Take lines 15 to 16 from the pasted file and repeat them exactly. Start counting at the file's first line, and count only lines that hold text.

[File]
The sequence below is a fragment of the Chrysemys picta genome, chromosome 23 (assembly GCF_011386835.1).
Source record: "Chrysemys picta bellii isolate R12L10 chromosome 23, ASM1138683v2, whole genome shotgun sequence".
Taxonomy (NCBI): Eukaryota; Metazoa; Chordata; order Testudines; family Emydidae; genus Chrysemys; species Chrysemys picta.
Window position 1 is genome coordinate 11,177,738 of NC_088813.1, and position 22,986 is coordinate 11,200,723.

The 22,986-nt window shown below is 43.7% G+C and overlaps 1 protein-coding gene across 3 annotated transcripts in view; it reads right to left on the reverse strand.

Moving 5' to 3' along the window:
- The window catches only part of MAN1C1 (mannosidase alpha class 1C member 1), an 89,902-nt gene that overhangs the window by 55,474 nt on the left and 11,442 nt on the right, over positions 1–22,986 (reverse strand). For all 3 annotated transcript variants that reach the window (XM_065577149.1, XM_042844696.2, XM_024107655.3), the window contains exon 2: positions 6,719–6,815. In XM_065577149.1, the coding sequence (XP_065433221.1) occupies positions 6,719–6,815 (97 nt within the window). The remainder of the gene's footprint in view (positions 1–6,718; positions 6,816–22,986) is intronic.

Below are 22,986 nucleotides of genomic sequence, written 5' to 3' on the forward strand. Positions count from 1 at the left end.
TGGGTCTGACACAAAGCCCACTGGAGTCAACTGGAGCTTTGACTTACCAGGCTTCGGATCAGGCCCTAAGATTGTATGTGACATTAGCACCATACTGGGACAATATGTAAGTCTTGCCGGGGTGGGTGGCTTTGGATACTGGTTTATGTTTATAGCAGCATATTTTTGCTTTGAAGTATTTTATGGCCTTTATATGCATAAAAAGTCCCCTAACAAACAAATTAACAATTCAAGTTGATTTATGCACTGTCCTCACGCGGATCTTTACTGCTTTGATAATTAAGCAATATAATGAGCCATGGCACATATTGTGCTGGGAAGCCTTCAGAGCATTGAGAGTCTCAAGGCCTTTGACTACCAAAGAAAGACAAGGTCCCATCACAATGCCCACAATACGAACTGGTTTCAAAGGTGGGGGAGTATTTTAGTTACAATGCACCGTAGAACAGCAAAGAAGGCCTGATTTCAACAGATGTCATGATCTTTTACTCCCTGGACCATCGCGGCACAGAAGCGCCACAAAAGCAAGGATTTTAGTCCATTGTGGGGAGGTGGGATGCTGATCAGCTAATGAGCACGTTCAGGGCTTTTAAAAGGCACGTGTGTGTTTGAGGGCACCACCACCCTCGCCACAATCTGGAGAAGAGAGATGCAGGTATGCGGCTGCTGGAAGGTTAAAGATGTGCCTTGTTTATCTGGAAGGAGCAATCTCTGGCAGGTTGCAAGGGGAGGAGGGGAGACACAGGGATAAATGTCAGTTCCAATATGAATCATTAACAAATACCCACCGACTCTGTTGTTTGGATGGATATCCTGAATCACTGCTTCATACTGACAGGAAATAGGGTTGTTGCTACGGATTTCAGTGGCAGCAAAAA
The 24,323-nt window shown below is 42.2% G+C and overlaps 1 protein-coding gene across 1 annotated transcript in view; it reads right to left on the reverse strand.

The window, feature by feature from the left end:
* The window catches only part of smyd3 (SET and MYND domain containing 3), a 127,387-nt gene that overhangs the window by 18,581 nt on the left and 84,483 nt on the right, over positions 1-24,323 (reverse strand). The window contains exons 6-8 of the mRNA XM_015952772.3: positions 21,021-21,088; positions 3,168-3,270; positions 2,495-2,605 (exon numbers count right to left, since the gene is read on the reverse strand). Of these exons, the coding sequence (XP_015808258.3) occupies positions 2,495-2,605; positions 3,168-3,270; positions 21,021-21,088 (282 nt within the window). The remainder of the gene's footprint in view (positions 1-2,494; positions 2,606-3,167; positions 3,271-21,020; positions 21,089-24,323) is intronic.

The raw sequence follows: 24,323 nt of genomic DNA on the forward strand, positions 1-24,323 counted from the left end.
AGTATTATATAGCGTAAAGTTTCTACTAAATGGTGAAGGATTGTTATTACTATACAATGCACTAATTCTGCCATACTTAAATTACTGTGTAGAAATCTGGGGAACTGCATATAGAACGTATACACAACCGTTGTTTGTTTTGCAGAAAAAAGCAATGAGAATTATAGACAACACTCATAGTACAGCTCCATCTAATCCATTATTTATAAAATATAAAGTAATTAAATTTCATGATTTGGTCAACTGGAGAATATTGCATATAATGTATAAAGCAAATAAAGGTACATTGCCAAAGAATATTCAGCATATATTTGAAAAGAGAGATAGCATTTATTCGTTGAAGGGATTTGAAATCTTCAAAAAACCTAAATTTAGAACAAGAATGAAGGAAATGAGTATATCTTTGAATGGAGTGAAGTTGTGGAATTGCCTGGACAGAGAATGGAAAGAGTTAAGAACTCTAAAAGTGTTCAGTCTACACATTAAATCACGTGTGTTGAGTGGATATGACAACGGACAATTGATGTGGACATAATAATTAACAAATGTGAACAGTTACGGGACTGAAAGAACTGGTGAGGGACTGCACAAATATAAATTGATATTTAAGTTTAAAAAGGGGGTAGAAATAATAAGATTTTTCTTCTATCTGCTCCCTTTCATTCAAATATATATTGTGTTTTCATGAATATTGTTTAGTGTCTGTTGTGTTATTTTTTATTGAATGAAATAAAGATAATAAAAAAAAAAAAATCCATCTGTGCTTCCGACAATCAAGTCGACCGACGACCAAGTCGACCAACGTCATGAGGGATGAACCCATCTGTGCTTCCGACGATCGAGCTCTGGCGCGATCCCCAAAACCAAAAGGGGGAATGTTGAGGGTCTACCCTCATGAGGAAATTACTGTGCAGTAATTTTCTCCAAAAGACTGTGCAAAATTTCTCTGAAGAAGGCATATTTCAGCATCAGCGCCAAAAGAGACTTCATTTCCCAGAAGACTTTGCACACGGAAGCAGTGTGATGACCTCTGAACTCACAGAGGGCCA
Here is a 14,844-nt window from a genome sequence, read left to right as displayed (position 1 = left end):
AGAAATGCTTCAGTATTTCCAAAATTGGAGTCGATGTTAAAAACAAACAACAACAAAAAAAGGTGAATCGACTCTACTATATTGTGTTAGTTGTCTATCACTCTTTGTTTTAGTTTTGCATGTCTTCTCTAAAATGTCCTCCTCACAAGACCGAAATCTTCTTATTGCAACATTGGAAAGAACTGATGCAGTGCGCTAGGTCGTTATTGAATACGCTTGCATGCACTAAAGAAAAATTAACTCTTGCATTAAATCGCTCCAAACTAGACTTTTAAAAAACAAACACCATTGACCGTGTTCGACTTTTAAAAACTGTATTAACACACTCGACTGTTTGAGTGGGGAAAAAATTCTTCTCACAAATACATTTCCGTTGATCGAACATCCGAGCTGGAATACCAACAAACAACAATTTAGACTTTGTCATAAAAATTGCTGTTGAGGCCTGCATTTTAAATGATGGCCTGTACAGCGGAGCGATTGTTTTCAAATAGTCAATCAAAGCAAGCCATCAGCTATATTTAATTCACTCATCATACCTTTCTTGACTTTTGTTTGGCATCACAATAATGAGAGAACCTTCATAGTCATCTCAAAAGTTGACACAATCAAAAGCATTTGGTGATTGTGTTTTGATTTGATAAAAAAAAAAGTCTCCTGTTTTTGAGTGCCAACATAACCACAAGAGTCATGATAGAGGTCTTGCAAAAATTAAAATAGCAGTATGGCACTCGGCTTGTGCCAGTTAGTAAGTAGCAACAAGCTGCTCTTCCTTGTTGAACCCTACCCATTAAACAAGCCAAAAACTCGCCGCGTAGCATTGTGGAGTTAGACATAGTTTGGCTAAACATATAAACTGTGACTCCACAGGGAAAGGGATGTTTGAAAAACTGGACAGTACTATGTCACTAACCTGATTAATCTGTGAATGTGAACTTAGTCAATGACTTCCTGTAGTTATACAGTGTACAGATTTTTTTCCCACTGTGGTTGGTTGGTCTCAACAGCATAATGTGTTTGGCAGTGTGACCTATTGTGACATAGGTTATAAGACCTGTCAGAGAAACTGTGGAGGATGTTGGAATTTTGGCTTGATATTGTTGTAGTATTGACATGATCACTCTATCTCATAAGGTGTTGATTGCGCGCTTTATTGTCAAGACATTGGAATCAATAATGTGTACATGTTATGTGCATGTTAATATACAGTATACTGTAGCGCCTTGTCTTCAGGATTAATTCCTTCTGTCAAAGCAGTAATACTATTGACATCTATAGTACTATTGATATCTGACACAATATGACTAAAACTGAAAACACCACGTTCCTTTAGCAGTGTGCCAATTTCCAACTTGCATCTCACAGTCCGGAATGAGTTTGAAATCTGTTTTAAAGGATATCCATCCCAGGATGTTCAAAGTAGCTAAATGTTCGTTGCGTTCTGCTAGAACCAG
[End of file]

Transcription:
Here is a 14,844-nt window from a genome sequence, read left to right as displayed (position 1 = left end):
AGAAATGCTTCAGTATTTCCAAAATTGGAGTCGATGTTAAAAACAAACAACAACAAAAAAAGGTGAATCGACTCTACTATATTGTGTTAGTTGTCTATCACTCTTTGTTTTAGTTTTGCATGTCTTCTCTAAAATGTCCTCCTCACAAGACCGAAATCTTCTTATTGCAACATTGGAAAGAACTGATGCAGTGCGCTAGGTCGTTATTGAATACGCTTGCATGCACTAAAGAAAAATTAACTCTTGCATTAAATCGCTCCAAACTAGACTTTTAAAAAACAAACACCATTGACCGTGTTCGACTTTTAAAAACTGTATTAACACACTCGACTGTTTGAGTGGGGAAAAAATTCTTCTCACAAATACATTTCCGTTGATCGAACATCCGAGCTGGAATACCAACAAACAACAATTTAGACTTTGTCATAAAAATTGCTGTTGAGGCCTGCATTTTAAATGATGGCCTGTACAGCGGAGCGATTGTTTTCAAATAGTCAATCAAAGCAAGCCATCAGCTATATTTAATTCACTCATCATACCTTTCTTGACTTTTGTTTGGCATCACAATAATGAGAGAACCTTCATAGTCATCTCAAAAGTTGACACAATCAAAAGCATTTGGTGATTGTGTTTTGATTTGATAAAAAAAAAAGTCTCCTGTTTTTGAGTGCCAACATAACCACAAGAGTCATGATAGAGGTCTTGCAAAAATTAAAATAGCAGTATGGCACTCGGCTTGTGCCAGTTAGTAAGTAGCAACAAGCTGCTCTTCCTTGTTGAACCCTACCCATTAAACAAGCCAAAAACTCGCCGCGTAGCATTGTGGAGTTAGACATAGTTTGGCTAAACATATAAACTGTGACTCCACAGGGAAAGGGATGTTTGAAAAACTGGACAGTACTATGTCACTAACCTGATTAATCTGTGAATGTGAACTTAGTCAATGACTTCCTGTAGTTATACAGTGTACAGATTTTTTTCCCACTGTGGTTGGTTGGTCTCAACAGCATAATGTGTTTGGCAGTGTGACCTATTGTGACATAGGTTATAAGACCTGTCAGAGAAACTGTGGAGGATGTTGGAATTTTGGCTTGATATTGTTGTAGTATTGACATGATCACTCTATCTCATAAGGTGTTGATTGCGCGCTTTATTGTCAAGACATTGGAATCAATAATGTGTACATGTTATGTGCATGTTAATATACAGTATACTGTAGCGCCTTGTCTTCAGGATTAATTCCTTCTGTCAAAGCAGTAATACTATTGACATCTATAGTACTATTGATATCTGACACAATATGACTAAAACTGAAAACACCACGTTCCTTTAGCAGTGTGCCAATTTCCAACTTGCATCTCACAGTCCGGAATGAGTTTGAAATCTGTTTTAAAGGATATCCATCCCAGGATGTTCAAAGTAGCTAAATGTTCGTTGCGTTCTGCTAGAACCAG